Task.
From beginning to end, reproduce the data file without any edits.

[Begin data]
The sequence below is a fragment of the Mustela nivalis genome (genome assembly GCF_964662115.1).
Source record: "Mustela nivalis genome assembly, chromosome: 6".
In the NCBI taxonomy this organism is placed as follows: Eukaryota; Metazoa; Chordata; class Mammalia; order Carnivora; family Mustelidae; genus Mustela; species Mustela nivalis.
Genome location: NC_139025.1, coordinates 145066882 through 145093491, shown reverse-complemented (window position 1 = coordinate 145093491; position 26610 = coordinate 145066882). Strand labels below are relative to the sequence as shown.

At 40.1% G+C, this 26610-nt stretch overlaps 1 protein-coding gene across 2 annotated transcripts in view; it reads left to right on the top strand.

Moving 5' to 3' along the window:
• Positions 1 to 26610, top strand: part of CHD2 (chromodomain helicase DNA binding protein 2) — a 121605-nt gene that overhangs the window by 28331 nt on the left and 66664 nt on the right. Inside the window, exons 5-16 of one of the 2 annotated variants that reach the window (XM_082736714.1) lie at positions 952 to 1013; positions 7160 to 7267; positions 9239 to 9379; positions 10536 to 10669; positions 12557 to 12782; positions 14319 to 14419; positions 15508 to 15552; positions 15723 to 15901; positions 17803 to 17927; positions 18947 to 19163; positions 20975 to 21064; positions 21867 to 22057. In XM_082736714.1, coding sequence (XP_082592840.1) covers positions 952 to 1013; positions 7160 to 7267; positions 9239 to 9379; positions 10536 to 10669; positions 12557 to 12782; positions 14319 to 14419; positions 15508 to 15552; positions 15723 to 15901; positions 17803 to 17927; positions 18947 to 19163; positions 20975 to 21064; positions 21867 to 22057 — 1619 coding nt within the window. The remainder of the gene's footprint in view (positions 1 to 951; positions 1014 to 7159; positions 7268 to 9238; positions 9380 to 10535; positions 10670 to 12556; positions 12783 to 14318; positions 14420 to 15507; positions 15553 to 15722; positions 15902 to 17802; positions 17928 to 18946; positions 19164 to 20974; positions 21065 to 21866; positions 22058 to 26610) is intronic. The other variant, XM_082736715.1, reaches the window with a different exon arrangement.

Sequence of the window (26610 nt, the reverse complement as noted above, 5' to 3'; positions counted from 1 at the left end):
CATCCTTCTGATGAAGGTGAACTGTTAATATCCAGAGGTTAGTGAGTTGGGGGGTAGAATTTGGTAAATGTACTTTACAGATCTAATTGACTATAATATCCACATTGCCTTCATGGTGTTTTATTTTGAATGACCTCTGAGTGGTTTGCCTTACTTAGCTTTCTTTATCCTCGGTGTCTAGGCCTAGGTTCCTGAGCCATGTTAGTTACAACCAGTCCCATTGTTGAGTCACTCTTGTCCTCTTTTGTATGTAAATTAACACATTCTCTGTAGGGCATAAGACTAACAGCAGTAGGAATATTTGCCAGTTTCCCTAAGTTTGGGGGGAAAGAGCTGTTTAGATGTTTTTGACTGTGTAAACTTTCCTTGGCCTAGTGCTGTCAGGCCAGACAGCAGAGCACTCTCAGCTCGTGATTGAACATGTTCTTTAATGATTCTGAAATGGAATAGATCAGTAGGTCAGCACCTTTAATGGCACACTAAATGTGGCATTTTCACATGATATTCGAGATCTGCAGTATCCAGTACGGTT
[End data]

The sequence below is a fragment of the Mustela nivalis genome (genome assembly GCF_964662115.1).
Source record: "Mustela nivalis genome assembly, chromosome: 6".
In the NCBI taxonomy this organism is placed as follows: Eukaryota; Metazoa; Chordata; class Mammalia; order Carnivora; family Mustelidae; genus Mustela; species Mustela nivalis.
Genome location: NC_139025.1, coordinates 145066882 through 145093491, shown reverse-complemented (window position 1 = coordinate 145093491; position 26610 = coordinate 145066882). Strand labels below are relative to the sequence as shown.

At 40.1% G+C, this 26610-nt stretch overlaps 1 protein-coding gene across 2 annotated transcripts in view; it reads left to right on the top strand.

Moving 5' to 3' along the window:
• Positions 1 to 26610, top strand: part of CHD2 (chromodomain helicase DNA binding protein 2) — a 121605-nt gene that overhangs the window by 28331 nt on the left and 66664 nt on the right. Inside the window, exons 5-16 of one of the 2 annotated variants that reach the window (XM_082736714.1) lie at positions 952 to 1013; positions 7160 to 7267; positions 9239 to 9379; positions 10536 to 10669; positions 12557 to 12782; positions 14319 to 14419; positions 15508 to 15552; positions 15723 to 15901; positions 17803 to 17927; positions 18947 to 19163; positions 20975 to 21064; positions 21867 to 22057. In XM_082736714.1, coding sequence (XP_082592840.1) covers positions 952 to 1013; positions 7160 to 7267; positions 9239 to 9379; positions 10536 to 10669; positions 12557 to 12782; positions 14319 to 14419; positions 15508 to 15552; positions 15723 to 15901; positions 17803 to 17927; positions 18947 to 19163; positions 20975 to 21064; positions 21867 to 22057 — 1619 coding nt within the window. The remainder of the gene's footprint in view (positions 1 to 951; positions 1014 to 7159; positions 7268 to 9238; positions 9380 to 10535; positions 10670 to 12556; positions 12783 to 14318; positions 14420 to 15507; positions 15553 to 15722; positions 15902 to 17802; positions 17928 to 18946; positions 19164 to 20974; positions 21065 to 21866; positions 22058 to 26610) is intronic. The other variant, XM_082736715.1, reaches the window with a different exon arrangement.

Sequence of the window (26610 nt, the reverse complement as noted above, 5' to 3'; positions counted from 1 at the left end):
CATCCTTCTGATGAAGGTGAACTGTTAATATCCAGAGGTTAGTGAGTTGGGGGGTAGAATTTGGTAAATGTACTTTACAGATCTAATTGACTATAATATCCACATTGCCTTCATGGTGTTTTATTTTGAATGACCTCTGAGTGGTTTGCCTTACTTAGCTTTCTTTATCCTCGGTGTCTAGGCCTAGGTTCCTGAGCCATGTTAGTTACAACCAGTCCCATTGTTGAGTCACTCTTGTCCTCTTTTGTATGTAAATTAACACATTCTCTGTAGGGCATAAGACTAACAGCAGTAGGAATATTTGCCAGTTTCCCTAAGTTTGGGGGGAAAGAGCTGTTTAGATGTTTTTGACTGTGTAAACTTTCCTTGGCCTAGTGCTGTCAGGCCAGACAGCAGAGCACTCTCAGCTCGTGATTGAACATGTTCTTTAATGATTCTGAAATGGAATAGATCAGTAGGTCAGCACCTTTAATGGCACACTAAATGTGGCATTTTCACATGATATTCGAGATCTGCAGTATCCAGTACGGTT